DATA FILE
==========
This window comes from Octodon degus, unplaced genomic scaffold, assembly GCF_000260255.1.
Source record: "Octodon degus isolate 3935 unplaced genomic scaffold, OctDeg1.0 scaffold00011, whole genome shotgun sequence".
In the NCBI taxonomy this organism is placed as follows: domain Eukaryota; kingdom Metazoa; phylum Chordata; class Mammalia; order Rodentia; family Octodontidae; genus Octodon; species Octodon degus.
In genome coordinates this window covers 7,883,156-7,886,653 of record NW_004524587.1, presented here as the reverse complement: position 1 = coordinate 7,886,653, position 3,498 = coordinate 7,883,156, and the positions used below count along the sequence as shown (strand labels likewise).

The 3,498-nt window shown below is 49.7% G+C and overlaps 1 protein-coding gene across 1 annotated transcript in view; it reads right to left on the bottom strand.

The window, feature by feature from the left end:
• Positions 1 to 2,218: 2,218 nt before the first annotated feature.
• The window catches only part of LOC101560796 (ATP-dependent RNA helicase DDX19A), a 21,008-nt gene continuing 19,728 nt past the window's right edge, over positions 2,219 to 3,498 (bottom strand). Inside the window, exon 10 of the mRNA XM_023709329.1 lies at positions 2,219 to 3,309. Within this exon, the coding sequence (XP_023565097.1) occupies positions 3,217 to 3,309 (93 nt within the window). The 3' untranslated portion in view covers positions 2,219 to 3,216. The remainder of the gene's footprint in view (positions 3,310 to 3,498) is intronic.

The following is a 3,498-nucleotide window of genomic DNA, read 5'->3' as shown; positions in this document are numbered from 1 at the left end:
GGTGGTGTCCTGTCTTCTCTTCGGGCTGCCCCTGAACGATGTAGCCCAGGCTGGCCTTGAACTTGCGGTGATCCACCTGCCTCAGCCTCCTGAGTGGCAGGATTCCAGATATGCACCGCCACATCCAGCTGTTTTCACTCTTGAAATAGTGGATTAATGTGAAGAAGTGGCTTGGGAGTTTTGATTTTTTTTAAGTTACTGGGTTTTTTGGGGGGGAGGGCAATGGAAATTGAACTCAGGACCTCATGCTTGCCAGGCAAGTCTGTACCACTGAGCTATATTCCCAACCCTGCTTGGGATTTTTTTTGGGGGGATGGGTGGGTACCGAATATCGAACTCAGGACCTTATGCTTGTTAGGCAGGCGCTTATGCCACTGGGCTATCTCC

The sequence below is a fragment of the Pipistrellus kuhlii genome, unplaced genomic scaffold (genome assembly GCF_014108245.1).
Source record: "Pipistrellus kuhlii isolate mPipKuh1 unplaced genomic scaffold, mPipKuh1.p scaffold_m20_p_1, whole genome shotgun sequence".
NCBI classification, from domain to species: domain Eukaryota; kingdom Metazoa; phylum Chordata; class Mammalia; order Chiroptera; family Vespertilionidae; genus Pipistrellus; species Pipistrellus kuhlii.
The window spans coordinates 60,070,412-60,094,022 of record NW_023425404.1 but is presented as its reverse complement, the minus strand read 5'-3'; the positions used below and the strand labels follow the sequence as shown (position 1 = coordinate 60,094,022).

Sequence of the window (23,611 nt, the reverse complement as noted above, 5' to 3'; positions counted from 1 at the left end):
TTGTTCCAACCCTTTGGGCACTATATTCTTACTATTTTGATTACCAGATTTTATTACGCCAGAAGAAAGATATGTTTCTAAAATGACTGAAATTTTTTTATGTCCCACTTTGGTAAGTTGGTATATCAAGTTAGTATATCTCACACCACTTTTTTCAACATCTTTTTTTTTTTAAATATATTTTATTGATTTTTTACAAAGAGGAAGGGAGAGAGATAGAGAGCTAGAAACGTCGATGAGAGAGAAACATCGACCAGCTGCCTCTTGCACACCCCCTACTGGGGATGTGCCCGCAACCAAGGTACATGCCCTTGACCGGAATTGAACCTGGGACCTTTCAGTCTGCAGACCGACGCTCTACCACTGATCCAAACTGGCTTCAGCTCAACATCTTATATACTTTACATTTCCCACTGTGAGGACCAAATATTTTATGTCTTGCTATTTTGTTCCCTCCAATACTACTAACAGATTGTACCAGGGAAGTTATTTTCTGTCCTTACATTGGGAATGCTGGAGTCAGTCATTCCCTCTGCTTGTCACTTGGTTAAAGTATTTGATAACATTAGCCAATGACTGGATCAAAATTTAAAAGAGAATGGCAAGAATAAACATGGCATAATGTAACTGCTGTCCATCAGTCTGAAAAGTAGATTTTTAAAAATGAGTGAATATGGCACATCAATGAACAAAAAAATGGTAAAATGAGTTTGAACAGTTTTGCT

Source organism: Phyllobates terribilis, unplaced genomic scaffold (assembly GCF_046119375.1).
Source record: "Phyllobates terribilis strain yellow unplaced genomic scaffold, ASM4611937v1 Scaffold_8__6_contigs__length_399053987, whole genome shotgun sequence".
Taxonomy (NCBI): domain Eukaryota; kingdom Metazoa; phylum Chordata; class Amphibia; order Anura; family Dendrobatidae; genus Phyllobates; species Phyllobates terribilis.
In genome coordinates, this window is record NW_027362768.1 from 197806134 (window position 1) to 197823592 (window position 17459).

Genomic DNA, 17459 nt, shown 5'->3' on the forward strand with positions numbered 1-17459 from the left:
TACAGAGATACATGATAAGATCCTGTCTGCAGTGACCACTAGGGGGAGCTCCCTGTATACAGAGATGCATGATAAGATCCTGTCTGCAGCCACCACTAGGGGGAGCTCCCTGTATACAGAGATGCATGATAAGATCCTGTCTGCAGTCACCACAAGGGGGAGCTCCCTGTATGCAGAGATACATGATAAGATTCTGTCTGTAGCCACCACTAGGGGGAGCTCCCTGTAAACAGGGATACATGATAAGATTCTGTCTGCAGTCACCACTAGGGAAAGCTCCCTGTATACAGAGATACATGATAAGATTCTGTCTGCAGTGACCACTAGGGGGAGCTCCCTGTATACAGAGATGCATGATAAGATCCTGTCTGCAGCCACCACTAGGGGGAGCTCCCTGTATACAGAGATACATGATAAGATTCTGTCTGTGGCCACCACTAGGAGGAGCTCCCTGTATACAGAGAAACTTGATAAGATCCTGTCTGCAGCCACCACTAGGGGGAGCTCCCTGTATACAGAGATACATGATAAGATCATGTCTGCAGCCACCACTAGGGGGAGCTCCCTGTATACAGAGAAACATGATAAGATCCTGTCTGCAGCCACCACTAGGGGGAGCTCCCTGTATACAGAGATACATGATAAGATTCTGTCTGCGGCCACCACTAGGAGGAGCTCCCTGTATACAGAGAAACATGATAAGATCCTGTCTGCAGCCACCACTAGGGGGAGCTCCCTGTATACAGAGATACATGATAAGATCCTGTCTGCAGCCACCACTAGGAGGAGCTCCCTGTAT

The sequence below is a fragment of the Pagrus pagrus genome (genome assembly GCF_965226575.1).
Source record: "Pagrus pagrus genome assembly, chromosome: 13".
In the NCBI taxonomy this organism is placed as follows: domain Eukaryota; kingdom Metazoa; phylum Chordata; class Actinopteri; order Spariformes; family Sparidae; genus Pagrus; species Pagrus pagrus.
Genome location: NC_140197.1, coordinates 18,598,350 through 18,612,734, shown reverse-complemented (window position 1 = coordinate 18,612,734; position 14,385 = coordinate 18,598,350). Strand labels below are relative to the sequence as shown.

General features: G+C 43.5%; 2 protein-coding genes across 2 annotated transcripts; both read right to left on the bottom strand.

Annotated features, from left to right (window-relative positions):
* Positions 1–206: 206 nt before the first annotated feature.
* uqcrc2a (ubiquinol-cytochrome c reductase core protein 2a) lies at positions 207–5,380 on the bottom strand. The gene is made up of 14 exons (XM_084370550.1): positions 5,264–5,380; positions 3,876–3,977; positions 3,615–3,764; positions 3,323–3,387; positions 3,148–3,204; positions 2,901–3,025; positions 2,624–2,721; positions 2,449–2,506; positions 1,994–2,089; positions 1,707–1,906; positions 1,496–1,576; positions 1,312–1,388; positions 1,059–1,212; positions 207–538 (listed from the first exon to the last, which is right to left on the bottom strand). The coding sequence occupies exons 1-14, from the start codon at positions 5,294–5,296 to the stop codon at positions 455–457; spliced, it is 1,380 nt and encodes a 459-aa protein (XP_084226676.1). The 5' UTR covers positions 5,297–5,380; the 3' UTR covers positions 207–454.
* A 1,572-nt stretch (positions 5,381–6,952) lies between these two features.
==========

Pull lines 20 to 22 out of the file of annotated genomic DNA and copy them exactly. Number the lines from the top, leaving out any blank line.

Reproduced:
In genome coordinates, this window is record NW_027362768.1 from 197806134 (window position 1) to 197823592 (window position 17459).

Genomic DNA, 17459 nt, shown 5'->3' on the forward strand with positions numbered 1-17459 from the left:
TACAGAGATACATGATAAGATCCTGTCTGCAGTGACCACTAGGGGGAGCTCCCTGTATACAGAGATGCATGATAAGATCCTGTCTGCAGCCACCACTAGGGGGAGCTCCCTGTATACAGAGATGCATGATAAGATCCTGTCTGCAGTCACCACAAGGGGGAGCTCCCTGTATGCAGAGATACATGATAAGATTCTGTCTGTAGCCACCACTAGGGGGAGCTCCCTGTAAACAGGGATACATGATAAGATTCTGTCTGCAGTCACCACTAGGGAAAGCTCCCTGTATACAGAGATACATGATAAGATTCTGTCTGCAGTGACCACTAGGGGGAGCTCCCTGTATACAGAGATGCATGATAAGATCCTGTCTGCAGCCACCACTAGGGGGAGCTCCCTGTATACAGAGATACATGATAAGATTCTGTCTGTGGCCACCACTAGGAGGAGCTCCCTGTATACAGAGAAACTTGATAAGATCCTGTCTGCAGCCACCACTAGGGGGAGCTCCCTGTATACAGAGATACATGATAAGATCATGTCTGCAGCCACCACTAGGGGGAGCTCCCTGTATACAGAGAAACATGATAAGATCCTGTCTGCAGCCACCACTAGGGGGAGCTCCCTGTATACAGAGATACATGATAAGATTCTGTCTGCGGCCACCACTAGGAGGAGCTCCCTGTATACAGAGAAACATGATAAGATCCTGTCTGCAGCCACCACTAGGGGGAGCTCCCTGTATACAGAGATACATGATAAGATCCTGTCTGCAGCCACCACTAGGAGGAGCTCCCTGTAT